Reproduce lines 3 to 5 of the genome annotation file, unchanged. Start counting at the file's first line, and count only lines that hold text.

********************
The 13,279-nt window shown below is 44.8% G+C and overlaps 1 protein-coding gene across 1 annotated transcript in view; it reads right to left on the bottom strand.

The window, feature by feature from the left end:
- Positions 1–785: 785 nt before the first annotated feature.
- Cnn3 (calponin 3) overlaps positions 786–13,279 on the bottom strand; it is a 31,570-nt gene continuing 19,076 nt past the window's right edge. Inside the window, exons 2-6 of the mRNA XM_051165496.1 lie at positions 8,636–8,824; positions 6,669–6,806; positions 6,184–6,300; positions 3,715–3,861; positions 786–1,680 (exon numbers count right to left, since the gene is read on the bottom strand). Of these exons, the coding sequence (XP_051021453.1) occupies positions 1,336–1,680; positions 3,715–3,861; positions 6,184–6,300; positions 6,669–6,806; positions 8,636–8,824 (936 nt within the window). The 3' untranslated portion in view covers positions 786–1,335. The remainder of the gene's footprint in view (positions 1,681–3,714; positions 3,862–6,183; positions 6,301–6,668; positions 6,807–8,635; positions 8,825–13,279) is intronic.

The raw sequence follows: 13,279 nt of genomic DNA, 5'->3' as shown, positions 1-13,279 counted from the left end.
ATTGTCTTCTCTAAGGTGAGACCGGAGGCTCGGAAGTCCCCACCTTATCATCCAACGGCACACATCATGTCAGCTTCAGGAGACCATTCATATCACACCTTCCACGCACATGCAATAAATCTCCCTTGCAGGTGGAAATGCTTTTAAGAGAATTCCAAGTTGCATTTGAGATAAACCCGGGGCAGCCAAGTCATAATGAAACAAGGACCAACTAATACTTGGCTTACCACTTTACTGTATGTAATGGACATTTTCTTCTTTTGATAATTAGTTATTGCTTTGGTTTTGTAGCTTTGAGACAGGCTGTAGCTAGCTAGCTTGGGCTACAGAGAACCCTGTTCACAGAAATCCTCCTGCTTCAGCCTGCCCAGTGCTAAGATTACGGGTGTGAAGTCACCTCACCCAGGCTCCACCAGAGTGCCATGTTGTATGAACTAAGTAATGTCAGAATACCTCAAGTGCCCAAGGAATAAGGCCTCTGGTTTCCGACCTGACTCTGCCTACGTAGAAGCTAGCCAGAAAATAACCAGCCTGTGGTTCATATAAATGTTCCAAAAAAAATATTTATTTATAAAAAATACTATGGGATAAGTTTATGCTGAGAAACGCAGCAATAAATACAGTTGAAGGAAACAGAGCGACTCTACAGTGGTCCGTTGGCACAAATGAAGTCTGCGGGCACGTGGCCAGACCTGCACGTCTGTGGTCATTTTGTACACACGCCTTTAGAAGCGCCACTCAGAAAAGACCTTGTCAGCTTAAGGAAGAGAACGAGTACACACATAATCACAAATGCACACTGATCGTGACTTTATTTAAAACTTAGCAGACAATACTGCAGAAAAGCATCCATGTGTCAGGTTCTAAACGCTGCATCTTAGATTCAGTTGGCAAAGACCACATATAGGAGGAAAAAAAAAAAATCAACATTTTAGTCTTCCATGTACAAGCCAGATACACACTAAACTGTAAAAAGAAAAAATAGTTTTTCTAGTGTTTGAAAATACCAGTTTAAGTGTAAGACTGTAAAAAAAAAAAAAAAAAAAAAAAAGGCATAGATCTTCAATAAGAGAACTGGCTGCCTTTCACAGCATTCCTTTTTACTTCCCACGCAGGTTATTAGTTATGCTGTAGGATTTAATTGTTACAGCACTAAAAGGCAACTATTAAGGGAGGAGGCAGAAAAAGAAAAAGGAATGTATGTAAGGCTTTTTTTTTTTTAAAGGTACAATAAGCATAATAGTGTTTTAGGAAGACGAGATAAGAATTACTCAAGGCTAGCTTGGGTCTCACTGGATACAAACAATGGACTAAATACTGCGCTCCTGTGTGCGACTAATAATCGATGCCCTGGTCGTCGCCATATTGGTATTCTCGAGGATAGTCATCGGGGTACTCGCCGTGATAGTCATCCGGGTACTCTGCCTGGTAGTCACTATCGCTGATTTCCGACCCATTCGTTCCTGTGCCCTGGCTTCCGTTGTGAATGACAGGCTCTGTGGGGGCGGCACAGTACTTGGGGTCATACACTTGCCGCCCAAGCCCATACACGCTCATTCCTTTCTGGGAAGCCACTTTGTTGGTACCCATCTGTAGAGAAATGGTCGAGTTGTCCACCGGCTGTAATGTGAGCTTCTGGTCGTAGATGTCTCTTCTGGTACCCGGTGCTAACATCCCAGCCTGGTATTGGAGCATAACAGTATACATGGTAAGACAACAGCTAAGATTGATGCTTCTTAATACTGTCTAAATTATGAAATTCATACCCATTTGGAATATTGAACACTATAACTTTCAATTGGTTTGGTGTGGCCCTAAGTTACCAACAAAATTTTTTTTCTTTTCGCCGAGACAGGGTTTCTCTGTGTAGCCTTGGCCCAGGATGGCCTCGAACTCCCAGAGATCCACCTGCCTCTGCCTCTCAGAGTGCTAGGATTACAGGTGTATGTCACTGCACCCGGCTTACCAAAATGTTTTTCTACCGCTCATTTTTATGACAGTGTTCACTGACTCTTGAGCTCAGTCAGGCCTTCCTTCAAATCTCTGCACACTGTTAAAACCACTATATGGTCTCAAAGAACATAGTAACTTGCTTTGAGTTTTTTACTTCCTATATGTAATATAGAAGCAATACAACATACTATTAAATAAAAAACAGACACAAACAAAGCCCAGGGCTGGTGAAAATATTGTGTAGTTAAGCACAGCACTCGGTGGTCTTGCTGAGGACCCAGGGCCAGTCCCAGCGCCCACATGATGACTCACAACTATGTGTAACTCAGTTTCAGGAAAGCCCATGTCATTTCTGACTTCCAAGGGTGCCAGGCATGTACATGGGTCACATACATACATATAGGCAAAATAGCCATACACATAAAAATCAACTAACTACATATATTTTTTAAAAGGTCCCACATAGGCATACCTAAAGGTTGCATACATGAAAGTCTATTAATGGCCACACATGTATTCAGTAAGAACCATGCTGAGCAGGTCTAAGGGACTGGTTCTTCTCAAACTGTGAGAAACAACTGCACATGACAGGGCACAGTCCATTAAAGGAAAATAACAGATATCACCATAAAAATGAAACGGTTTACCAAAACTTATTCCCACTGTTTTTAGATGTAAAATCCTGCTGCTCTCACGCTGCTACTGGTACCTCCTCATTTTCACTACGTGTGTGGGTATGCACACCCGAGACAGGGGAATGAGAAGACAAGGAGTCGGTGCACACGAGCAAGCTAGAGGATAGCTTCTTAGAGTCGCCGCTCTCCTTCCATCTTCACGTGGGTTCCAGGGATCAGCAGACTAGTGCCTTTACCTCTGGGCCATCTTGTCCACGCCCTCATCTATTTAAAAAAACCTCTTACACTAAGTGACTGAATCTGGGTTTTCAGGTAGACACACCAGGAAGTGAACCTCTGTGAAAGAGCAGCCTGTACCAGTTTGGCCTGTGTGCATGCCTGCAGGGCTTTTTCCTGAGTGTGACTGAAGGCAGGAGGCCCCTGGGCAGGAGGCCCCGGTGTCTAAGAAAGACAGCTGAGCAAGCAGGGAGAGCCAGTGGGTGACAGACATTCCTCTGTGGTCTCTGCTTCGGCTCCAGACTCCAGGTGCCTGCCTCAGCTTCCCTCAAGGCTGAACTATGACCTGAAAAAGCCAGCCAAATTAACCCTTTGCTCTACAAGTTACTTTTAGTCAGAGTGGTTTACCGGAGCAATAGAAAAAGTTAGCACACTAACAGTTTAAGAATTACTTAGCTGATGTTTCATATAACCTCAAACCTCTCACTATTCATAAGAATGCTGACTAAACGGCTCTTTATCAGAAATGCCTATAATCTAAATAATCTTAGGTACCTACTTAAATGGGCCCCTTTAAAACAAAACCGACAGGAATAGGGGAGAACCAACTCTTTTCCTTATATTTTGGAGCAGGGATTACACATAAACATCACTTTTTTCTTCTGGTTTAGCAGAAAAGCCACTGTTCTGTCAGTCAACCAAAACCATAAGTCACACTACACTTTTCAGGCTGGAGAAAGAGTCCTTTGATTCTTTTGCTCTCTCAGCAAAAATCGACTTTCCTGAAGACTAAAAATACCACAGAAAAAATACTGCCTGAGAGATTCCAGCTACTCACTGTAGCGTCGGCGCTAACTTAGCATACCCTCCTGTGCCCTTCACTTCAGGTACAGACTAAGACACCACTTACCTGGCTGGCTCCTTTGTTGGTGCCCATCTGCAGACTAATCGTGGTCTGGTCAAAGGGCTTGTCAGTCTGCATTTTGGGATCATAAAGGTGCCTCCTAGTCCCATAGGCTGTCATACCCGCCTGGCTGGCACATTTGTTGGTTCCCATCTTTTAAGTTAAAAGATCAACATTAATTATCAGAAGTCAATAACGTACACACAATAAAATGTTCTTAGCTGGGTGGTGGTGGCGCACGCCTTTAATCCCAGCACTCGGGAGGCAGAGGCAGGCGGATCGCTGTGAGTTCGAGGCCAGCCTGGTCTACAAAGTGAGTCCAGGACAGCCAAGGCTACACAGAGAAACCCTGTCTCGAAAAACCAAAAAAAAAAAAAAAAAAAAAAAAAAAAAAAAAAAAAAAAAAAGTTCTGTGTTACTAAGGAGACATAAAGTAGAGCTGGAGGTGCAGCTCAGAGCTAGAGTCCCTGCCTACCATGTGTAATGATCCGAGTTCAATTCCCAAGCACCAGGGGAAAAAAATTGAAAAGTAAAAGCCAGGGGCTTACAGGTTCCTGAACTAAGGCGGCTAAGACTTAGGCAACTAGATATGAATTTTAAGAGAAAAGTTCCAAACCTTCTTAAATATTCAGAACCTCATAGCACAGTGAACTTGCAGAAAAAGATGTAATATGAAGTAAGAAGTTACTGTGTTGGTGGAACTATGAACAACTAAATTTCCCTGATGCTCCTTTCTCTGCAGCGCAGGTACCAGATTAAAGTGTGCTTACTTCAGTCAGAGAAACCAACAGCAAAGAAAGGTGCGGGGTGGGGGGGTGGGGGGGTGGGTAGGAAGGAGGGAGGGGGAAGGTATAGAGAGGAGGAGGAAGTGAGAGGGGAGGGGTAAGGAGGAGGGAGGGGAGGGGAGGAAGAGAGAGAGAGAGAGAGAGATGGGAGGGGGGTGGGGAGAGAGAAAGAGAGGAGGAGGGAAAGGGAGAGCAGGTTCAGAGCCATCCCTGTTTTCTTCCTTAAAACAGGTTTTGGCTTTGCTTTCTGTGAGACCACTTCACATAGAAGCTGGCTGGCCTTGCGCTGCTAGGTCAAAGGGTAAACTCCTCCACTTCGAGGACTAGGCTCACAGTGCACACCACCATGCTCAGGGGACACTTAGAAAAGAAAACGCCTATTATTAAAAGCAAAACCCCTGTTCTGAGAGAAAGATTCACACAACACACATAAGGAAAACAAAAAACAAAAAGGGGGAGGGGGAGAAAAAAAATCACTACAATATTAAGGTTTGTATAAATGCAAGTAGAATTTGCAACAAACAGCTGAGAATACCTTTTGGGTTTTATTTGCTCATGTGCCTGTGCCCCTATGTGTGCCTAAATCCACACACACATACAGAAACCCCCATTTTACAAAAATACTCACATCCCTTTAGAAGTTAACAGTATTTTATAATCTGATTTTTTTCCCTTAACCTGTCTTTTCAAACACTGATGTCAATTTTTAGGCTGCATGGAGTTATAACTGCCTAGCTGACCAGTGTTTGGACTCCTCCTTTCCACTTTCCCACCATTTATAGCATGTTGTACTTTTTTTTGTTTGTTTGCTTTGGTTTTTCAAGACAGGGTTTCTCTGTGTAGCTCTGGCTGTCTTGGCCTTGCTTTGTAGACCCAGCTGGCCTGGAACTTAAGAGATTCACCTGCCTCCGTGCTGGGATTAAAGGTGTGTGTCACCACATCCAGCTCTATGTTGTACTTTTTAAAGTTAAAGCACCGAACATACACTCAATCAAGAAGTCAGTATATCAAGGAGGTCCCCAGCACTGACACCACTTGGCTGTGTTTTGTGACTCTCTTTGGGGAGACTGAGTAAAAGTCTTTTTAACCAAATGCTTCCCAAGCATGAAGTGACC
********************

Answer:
- Positions 1–785: 785 nt before the first annotated feature.
- Cnn3 (calponin 3) overlaps positions 786–13,279 on the bottom strand; it is a 31,570-nt gene continuing 19,076 nt past the window's right edge. Inside the window, exons 2-6 of the mRNA XM_051165496.1 lie at positions 8,636–8,824; positions 6,669–6,806; positions 6,184–6,300; positions 3,715–3,861; positions 786–1,680 (exon numbers count right to left, since the gene is read on the bottom strand). Of these exons, the coding sequence (XP_051021453.1) occupies positions 1,336–1,680; positions 3,715–3,861; positions 6,184–6,300; positions 6,669–6,806; positions 8,636–8,824 (936 nt within the window). The 3' untranslated portion in view covers positions 786–1,335. The remainder of the gene's footprint in view (positions 1,681–3,714; positions 3,862–6,183; positions 6,301–6,668; positions 6,807–8,635; positions 8,825–13,279) is intronic.

The raw sequence follows: 13,279 nt of genomic DNA, 5'->3' as shown, positions 1-13,279 counted from the left end.